Out of the many emotions you could be asked to portray, one of the more difficult ones is crying. Personally I think laughing genuinely is more difficult than crying but I’m not sure what the consensus is. Crying is a skill I worked very hard to master and there are some tricks that can be used to get tears to stream down your face.
There are a few different methods you can try, and you’ll probably find that you need to use a combination of a bunch of them to get results.
To cry genuinely, for me, isn’t a super bright and happy thing to do. To cry I need to create in myself a real feeling of sadness. I can’t be thinking of happy things and expect myself to burst into tears when needed. This is my first method, which is to think of all sad things I can think of, the sadder they are the better. They must be things that create a real feeling of sadness within yourself.
If you have an actual audition or part in which you need to cry it is important to know all the details of why your character is crying so you can recreate the scenario for yourself. Know why you’ve come to be in the situation you’re in and what is happening so you can choose which thoughts to think and emotions to bring up. Could be angry crying, desperate crying, or hysterical crying, etc. Try to relate the situation to something you’ve experienced in your own life. Sometimes that can be difficult; one time I was playing a scene in which I had tried to poison my stepmother and it didn’t work so I kidnapped my younger sister and was pointing a gun at my stepmother and crying and screaming at her. I can’t relate to the situation entirely because I don’t have a stepmother, nor have I ever wanted to kill a person. The raw emotions that caused my character to be in such a situation can be recreated by remembering any time in which I felt extreme irrational emotion for other reasons. Extrapolate anything in you’re life to the situation of your characters, this will allow you to bring more realistic genuine emotion into your part.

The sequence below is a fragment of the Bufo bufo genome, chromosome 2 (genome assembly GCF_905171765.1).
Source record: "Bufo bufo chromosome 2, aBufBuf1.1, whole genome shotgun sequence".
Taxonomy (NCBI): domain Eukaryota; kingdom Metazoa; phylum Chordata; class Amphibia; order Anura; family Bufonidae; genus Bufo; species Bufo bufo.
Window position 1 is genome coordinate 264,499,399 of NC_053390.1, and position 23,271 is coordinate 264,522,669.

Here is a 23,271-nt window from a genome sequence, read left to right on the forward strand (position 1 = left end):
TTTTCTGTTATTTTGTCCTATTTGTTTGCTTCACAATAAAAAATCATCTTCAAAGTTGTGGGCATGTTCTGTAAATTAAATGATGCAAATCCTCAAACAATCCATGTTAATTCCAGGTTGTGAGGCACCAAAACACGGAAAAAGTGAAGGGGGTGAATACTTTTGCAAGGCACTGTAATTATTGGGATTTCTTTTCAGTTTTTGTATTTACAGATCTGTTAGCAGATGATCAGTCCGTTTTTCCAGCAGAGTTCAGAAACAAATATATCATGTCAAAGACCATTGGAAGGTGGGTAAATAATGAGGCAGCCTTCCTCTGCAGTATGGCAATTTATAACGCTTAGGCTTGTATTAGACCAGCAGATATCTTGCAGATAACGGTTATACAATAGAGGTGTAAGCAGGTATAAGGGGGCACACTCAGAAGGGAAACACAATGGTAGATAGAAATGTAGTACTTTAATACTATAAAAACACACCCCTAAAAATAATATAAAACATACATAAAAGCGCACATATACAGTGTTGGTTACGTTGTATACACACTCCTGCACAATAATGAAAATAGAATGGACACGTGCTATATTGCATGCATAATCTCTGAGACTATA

Another method that works for me have been to use triggers, and a focused build up to the time in which I’m going to need to be crying. Triggers are anything that “triggers” you to cry. Over the years when I have found something that makes me overly sad I will keep note of it and whenever I need to make myself cry I will make sure to keep those around me so that they become things that remind me of crying. For myself that has been songs, trinkets that remind me of sad moments, it can be anything that resonates with you. When I’m preparing for an audition I will give myself extra time to listen to my sad songs and pay attention to other sad things which I have set as triggers to get myself into a state that is more tuned to crying and sadness. Then when I am preparing for my audition and rehearsing my lines I will put myself in the shoes of my character and make all the reasons my character is sad as real for me as possible.
One other method some people use to get actual tears falling is to move your face and body to look like it would look like if it was crying and sometimes that can create tears. This one doesn’t work for me, but the idea is to scrunch up your face in whatever manner you would if you were really crying and essentially cry but without the tears, make crying noises if that helps, hunch your shoulders. Do everything to seem like you are crying and for some people this can make tears fall.
Once you’ve built yourself up to a state of sadness, you should be able to cry with little extra effort. If you have to cry in the middle of the scene, keep this feeling in yourself and then build it up as your character would during the scene. With practise, it will come as necessary.
It is very satisfying when you become successful at crying and often times if you can just get tears to fall, you will look genuine. I once went into an audition in which I was supposed to cry and be very upset, and did so very well, and after I was finished they asked me if I was ok because they though I was actually upset. I wasn’t at all, I was just acting, but it was nice to know that I had acted well enough.
It’s not an easy to skill to master, but it comes in very useful for acting dramatic parts!